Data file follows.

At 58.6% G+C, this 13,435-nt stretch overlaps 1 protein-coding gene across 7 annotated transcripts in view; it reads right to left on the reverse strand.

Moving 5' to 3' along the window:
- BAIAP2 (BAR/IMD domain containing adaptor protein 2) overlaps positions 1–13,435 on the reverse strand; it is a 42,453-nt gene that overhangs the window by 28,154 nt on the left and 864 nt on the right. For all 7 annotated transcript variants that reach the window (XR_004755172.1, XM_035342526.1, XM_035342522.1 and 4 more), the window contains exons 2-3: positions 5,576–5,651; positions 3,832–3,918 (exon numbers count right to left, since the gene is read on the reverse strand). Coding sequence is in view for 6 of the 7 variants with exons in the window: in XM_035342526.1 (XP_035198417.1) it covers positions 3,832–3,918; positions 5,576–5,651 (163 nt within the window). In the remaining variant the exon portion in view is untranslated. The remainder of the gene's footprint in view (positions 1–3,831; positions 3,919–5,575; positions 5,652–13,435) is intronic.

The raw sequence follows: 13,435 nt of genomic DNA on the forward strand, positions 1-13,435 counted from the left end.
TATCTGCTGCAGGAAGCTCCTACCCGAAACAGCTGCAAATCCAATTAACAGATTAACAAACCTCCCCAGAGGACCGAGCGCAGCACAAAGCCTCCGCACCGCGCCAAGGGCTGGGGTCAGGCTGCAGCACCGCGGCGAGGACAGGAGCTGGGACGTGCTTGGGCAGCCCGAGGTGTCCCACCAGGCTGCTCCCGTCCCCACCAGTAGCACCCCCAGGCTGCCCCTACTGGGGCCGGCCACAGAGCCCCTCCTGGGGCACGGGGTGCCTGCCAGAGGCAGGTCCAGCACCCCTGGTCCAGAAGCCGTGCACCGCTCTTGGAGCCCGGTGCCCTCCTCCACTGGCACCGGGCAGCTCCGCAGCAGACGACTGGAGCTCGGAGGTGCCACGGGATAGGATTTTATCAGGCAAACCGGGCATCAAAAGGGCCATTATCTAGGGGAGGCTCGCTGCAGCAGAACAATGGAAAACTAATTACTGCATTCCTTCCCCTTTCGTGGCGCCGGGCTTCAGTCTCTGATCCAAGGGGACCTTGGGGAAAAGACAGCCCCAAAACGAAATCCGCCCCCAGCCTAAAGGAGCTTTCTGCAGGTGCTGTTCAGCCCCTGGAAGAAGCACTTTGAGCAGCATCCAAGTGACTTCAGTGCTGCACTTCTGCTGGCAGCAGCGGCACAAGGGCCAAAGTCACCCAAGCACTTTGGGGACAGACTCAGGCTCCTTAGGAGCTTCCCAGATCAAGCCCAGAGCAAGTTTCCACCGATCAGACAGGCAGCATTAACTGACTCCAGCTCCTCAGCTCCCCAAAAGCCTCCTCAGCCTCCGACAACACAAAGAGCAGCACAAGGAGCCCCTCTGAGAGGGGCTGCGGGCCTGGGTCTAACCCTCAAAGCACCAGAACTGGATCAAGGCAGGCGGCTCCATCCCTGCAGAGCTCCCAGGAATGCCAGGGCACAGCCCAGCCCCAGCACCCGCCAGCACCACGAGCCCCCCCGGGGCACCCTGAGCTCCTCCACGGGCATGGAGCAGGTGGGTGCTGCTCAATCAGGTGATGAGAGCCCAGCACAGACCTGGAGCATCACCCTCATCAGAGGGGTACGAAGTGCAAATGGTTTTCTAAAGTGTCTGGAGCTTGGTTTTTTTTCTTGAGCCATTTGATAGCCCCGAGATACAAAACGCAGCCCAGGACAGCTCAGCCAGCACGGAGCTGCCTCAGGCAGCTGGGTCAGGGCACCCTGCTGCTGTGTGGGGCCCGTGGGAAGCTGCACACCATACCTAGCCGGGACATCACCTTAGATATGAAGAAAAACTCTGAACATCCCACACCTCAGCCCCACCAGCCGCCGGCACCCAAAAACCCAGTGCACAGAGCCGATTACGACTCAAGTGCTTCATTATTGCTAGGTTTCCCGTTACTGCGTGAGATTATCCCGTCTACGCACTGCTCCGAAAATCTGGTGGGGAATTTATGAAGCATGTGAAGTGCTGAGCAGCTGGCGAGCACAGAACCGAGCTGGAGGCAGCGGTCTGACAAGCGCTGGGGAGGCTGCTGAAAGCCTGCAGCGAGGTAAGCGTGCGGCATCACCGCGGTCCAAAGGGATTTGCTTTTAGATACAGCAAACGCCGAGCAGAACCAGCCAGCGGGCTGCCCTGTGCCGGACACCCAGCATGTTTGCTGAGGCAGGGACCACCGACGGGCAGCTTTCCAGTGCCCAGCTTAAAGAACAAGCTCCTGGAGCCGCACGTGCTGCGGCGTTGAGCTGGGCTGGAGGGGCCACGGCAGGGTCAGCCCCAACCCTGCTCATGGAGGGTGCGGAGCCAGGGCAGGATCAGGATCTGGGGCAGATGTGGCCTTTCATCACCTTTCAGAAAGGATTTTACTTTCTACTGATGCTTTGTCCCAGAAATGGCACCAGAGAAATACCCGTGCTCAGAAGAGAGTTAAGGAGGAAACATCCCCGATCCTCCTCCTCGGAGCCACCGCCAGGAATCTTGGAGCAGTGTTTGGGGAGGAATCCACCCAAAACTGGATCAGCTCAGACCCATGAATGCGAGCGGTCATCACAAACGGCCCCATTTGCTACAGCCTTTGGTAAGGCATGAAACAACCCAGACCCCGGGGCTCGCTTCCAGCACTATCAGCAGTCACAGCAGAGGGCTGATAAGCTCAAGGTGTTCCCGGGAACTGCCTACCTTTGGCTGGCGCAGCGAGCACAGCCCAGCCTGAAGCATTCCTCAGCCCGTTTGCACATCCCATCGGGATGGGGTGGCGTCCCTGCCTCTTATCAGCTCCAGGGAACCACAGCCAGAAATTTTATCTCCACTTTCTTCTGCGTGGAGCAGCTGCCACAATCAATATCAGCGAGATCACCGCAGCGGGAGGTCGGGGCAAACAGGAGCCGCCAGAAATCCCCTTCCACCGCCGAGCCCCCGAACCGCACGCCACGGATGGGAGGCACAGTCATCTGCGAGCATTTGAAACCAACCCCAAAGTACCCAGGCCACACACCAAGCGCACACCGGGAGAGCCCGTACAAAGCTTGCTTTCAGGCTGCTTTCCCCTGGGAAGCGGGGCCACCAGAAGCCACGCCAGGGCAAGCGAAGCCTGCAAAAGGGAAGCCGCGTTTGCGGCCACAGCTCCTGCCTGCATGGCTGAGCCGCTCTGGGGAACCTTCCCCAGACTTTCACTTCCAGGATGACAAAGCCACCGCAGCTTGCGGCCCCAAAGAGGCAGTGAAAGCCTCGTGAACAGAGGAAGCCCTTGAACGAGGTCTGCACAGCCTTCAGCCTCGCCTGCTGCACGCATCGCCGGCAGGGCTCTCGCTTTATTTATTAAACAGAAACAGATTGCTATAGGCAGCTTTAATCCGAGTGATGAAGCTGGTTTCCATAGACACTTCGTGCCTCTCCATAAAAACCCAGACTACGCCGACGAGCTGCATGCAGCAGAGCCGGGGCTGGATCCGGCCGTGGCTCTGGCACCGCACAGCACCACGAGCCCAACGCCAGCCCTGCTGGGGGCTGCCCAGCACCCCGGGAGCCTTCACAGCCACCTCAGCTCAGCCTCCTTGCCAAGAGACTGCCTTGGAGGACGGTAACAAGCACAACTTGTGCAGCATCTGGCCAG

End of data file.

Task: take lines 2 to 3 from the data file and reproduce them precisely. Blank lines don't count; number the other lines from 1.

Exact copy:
Moving 5' to 3' along the window:
- BAIAP2 (BAR/IMD domain containing adaptor protein 2) overlaps positions 1–13,435 on the reverse strand; it is a 42,453-nt gene that overhangs the window by 28,154 nt on the left and 864 nt on the right. For all 7 annotated transcript variants that reach the window (XR_004755172.1, XM_035342526.1, XM_035342522.1 and 4 more), the window contains exons 2-3: positions 5,576–5,651; positions 3,832–3,918 (exon numbers count right to left, since the gene is read on the reverse strand). Coding sequence is in view for 6 of the 7 variants with exons in the window: in XM_035342526.1 (XP_035198417.1) it covers positions 3,832–3,918; positions 5,576–5,651 (163 nt within the window). In the remaining variant the exon portion in view is untranslated. The remainder of the gene's footprint in view (positions 1–3,831; positions 3,919–5,575; positions 5,652–13,435) is intronic.